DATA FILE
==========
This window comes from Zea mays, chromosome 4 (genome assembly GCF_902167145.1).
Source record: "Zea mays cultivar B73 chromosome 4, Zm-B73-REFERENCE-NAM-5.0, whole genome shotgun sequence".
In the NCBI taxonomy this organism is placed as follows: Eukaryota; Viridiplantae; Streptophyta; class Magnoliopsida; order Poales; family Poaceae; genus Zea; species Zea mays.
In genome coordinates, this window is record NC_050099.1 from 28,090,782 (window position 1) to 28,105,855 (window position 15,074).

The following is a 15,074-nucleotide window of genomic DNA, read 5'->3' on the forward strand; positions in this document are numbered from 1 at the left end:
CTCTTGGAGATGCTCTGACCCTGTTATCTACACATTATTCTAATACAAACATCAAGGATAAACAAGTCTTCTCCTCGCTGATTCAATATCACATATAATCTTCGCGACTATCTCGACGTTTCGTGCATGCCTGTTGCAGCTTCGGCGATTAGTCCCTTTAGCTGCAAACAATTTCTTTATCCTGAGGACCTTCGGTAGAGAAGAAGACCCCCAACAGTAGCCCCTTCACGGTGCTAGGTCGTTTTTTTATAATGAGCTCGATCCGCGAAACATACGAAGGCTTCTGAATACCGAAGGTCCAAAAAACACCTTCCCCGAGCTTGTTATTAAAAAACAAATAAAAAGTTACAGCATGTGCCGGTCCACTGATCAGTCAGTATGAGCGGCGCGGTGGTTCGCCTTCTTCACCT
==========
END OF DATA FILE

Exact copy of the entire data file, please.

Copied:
This window comes from Zea mays, chromosome 4 (genome assembly GCF_902167145.1).
Source record: "Zea mays cultivar B73 chromosome 4, Zm-B73-REFERENCE-NAM-5.0, whole genome shotgun sequence".
In the NCBI taxonomy this organism is placed as follows: Eukaryota; Viridiplantae; Streptophyta; class Magnoliopsida; order Poales; family Poaceae; genus Zea; species Zea mays.
In genome coordinates, this window is record NC_050099.1 from 28,090,782 (window position 1) to 28,105,855 (window position 15,074).

The following is a 15,074-nucleotide window of genomic DNA, read 5'->3' on the forward strand; positions in this document are numbered from 1 at the left end:
CTCTTGGAGATGCTCTGACCCTGTTATCTACACATTATTCTAATACAAACATCAAGGATAAACAAGTCTTCTCCTCGCTGATTCAATATCACATATAATCTTCGCGACTATCTCGACGTTTCGTGCATGCCTGTTGCAGCTTCGGCGATTAGTCCCTTTAGCTGCAAACAATTTCTTTATCCTGAGGACCTTCGGTAGAGAAGAAGACCCCCAACAGTAGCCCCTTCACGGTGCTAGGTCGTTTTTTTATAATGAGCTCGATCCGCGAAACATACGAAGGCTTCTGAATACCGAAGGTCCAAAAAACACCTTCCCCGAGCTTGTTATTAAAAAACAAATAAAAAGTTACAGCATGTGCCGGTCCACTGATCAGTCAGTATGAGCGGCGCGGTGGTTCGCCTTCTTCACCT